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Combined Buoyancy- and Pressure-Driven Flow Through a Horizontal Vent.


pdf icon Combined Buoyancy- and Pressure-Driven Flow Through a Horizontal Vent. (1828 K)
Cooper, L. Y.

NISTIR 5384; 48 p. April 1994.

Available from:

National Technical Information Service (NTIS), Technology Administration, U.S. Department of Commerce, Springfield, VA 22161.
Telephone: 1-800-553-6847 or 703-605-6000;
Fax: 703-605-6900.
Website: http://www.ntis.gov
Order number: PB94-210077

Keywords:

vents; building fires; compartment fires; computer models; fire models; mathematical models; zone models; ceiling vents; oxygen concentration

Abstract:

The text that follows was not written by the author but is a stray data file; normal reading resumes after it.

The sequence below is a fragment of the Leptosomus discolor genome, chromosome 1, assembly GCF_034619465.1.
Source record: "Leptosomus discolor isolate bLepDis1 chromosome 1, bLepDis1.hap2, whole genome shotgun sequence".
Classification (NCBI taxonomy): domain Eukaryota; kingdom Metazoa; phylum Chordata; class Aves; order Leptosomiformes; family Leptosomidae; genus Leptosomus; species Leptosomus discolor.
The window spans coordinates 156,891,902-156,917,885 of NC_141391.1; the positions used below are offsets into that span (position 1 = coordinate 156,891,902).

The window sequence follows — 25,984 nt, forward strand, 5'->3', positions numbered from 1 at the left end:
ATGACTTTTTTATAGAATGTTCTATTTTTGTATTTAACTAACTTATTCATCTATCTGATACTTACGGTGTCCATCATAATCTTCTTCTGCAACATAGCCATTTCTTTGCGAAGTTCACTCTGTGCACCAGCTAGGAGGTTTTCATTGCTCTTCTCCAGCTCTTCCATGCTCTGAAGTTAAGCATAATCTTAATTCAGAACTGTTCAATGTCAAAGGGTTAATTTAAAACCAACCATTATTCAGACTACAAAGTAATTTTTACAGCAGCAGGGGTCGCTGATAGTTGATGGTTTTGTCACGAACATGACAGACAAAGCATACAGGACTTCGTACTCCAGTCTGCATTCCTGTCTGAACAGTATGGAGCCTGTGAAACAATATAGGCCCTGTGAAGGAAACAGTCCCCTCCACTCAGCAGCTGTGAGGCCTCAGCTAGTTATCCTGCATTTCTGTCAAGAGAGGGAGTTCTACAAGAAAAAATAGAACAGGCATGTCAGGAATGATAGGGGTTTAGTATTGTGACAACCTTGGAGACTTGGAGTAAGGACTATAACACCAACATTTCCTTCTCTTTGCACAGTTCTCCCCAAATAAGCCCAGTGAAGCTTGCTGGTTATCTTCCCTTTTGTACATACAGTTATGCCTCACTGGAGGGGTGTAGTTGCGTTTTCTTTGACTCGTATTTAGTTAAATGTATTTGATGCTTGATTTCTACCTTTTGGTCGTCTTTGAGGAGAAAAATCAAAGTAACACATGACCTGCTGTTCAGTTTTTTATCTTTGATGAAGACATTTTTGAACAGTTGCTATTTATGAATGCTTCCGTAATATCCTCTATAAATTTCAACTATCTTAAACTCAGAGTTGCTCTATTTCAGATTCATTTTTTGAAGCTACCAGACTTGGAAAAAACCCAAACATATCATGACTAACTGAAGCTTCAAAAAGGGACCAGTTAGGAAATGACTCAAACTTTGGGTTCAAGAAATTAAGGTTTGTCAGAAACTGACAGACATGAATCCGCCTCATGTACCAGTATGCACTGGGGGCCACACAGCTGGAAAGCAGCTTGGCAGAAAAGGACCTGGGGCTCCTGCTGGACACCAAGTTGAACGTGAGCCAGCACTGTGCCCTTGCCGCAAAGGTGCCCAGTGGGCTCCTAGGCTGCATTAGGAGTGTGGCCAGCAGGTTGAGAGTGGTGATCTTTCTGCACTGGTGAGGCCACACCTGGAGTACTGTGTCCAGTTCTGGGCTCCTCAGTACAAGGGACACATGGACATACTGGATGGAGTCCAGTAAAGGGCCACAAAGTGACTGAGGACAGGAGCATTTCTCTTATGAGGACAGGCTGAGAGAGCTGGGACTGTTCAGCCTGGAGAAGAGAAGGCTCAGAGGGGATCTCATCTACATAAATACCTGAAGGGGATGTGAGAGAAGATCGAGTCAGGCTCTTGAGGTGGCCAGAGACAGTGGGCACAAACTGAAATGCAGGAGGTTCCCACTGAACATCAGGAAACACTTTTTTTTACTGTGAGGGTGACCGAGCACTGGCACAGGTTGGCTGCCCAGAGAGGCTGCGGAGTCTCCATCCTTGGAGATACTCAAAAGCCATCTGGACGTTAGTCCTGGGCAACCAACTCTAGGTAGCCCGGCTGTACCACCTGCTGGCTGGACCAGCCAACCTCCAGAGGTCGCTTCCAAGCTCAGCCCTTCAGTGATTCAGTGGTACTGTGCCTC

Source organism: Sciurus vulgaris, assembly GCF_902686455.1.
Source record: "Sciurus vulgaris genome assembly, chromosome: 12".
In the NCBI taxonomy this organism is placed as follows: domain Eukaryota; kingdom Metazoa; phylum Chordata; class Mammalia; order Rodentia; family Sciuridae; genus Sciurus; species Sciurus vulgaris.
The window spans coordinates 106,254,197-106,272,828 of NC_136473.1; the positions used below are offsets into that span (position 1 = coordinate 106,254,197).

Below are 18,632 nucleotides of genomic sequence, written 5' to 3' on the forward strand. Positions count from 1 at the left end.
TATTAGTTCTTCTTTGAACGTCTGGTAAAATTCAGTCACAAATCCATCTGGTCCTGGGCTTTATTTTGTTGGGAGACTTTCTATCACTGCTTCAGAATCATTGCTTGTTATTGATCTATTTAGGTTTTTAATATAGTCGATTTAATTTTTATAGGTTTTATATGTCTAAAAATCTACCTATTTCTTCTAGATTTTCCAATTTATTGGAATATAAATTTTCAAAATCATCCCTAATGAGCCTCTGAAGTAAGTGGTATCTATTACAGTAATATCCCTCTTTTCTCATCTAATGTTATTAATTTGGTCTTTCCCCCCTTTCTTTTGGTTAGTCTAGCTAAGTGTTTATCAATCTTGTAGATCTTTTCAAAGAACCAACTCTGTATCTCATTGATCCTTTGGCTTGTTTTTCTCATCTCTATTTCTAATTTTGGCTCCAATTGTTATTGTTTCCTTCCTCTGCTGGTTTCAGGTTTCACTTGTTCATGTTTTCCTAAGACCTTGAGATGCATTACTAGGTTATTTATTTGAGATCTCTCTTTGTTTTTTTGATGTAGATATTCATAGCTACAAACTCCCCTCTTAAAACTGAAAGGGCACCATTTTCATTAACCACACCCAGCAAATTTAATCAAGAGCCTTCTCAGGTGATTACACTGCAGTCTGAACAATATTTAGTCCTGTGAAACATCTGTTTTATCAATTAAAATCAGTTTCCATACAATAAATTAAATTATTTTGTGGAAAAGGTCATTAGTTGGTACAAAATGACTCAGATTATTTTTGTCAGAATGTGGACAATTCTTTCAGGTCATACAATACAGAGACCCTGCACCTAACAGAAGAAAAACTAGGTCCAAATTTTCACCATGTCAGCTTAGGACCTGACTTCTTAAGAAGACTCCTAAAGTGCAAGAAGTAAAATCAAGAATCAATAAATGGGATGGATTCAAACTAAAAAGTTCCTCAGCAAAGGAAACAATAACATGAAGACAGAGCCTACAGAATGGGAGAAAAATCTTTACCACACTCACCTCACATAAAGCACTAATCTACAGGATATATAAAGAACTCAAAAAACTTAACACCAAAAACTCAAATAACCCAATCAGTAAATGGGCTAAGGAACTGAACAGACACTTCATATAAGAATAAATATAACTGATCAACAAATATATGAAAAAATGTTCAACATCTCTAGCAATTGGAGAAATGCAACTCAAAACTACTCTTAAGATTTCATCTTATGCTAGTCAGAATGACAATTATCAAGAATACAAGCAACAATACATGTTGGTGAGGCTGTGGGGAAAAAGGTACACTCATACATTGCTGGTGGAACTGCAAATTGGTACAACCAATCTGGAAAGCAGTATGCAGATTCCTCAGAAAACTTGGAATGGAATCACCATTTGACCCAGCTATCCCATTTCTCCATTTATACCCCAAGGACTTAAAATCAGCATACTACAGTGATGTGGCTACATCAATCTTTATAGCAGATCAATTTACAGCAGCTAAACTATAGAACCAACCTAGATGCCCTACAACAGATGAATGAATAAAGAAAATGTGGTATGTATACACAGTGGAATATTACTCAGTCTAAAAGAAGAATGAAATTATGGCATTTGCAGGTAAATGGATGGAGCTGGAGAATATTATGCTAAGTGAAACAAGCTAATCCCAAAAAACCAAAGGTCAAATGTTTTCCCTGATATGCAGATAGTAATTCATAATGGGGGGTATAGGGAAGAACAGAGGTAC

Combined buoyancy- and pressure-driven (i.e., forced) flow through a horizontal vent is considered where the vent-connected spaces near the elevation of the vent are filled with fluids of different density in an unstable configuration, with the density of the top space larger than that of the bottom space. With zero-to-moderate cross-vent pressure difference the instability leads to a bi-directional exchange flow between the two spaces. For relatively large cross-vent pressure difference the flow through the vent is unidirectional, from the high- to the low-pressure space. An anomaly of a standard vent flow model, which uses cross-vent pressure difference to predict stable unidirectional flow according to Bernoulli's equation (i.e., flow-rate is proportional to [equation], where [equation] is an orifice coefficient), is discussed. Such a model does not predict the expected bi-directional flow at small to moderate [equation] or non-zero flow at [equation]. Even when cross-vent pressure difference exceeds the critical value which defines the onset of unidirectional or "flooding" flow, it has been determined experimentally that until cross-vent pressure difference exceeds many times [equation] there is a significant dependence of [equation] on the relative buoyancy of the upper and lower fluids. Also, it has been shown theoretically that the location of the high-pressure side of the vent, i.e., the top or bottom, can be expected to influence vent flow characteristics. Previously published experimental data and results of an analysis of the relevant boundary value problems are used to develop a flow model which takes all of these effects into account. The result is a uniformly valid algorithm to calculate flow through shallow (small depth-to-span ratio), horizontal, circular vents under the high-Grashof number conditions. This is suitable for general use in zone-type compartment fire models (e.g., an ambient temperature environment above the vent and a hot smoky environment below). The algorithm is used in example applications where steady rate-of-burning in a ceiling-vented room is estimated as a function of room temperature, vent area, and oxygen concentration. Results of the analysis are seen to be consistent with previously-published data involving ceiling vented fire scenarios.